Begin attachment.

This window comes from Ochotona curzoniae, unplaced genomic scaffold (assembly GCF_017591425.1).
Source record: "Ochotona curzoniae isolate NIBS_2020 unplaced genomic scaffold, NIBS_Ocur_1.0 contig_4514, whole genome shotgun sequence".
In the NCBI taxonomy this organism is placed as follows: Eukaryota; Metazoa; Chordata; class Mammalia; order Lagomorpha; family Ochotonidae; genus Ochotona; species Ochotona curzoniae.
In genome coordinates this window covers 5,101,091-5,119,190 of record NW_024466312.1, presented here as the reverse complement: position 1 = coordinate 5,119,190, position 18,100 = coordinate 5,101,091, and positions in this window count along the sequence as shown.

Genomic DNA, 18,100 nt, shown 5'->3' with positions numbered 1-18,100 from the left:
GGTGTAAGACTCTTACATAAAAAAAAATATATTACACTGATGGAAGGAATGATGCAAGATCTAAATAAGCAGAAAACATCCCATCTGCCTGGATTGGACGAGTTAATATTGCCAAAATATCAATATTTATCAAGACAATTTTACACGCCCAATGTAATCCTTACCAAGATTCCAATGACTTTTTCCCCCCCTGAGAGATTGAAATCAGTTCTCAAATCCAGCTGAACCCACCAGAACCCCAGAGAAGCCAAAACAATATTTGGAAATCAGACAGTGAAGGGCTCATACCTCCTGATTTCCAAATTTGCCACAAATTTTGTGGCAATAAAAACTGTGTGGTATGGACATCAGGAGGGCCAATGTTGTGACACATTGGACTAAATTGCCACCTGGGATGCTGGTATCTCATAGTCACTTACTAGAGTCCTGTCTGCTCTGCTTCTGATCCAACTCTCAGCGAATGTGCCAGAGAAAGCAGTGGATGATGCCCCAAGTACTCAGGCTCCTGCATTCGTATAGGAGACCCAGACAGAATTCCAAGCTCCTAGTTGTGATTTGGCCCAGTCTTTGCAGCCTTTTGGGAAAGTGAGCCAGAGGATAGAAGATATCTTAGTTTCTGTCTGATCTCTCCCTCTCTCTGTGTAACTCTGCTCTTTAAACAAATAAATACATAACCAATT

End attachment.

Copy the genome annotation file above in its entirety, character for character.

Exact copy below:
This window comes from Ochotona curzoniae, unplaced genomic scaffold (assembly GCF_017591425.1).
Source record: "Ochotona curzoniae isolate NIBS_2020 unplaced genomic scaffold, NIBS_Ocur_1.0 contig_4514, whole genome shotgun sequence".
In the NCBI taxonomy this organism is placed as follows: Eukaryota; Metazoa; Chordata; class Mammalia; order Lagomorpha; family Ochotonidae; genus Ochotona; species Ochotona curzoniae.
In genome coordinates this window covers 5,101,091-5,119,190 of record NW_024466312.1, presented here as the reverse complement: position 1 = coordinate 5,119,190, position 18,100 = coordinate 5,101,091, and positions in this window count along the sequence as shown.

Genomic DNA, 18,100 nt, shown 5'->3' with positions numbered 1-18,100 from the left:
GGTGTAAGACTCTTACATAAAAAAAAATATATTACACTGATGGAAGGAATGATGCAAGATCTAAATAAGCAGAAAACATCCCATCTGCCTGGATTGGACGAGTTAATATTGCCAAAATATCAATATTTATCAAGACAATTTTACACGCCCAATGTAATCCTTACCAAGATTCCAATGACTTTTTCCCCCCCTGAGAGATTGAAATCAGTTCTCAAATCCAGCTGAACCCACCAGAACCCCAGAGAAGCCAAAACAATATTTGGAAATCAGACAGTGAAGGGCTCATACCTCCTGATTTCCAAATTTGCCACAAATTTTGTGGCAATAAAAACTGTGTGGTATGGACATCAGGAGGGCCAATGTTGTGACACATTGGACTAAATTGCCACCTGGGATGCTGGTATCTCATAGTCACTTACTAGAGTCCTGTCTGCTCTGCTTCTGATCCAACTCTCAGCGAATGTGCCAGAGAAAGCAGTGGATGATGCCCCAAGTACTCAGGCTCCTGCATTCGTATAGGAGACCCAGACAGAATTCCAAGCTCCTAGTTGTGATTTGGCCCAGTCTTTGCAGCCTTTTGGGAAAGTGAGCCAGAGGATAGAAGATATCTTAGTTTCTGTCTGATCTCTCCCTCTCTCTGTGTAACTCTGCTCTTTAAACAAATAAATACATAACCAATT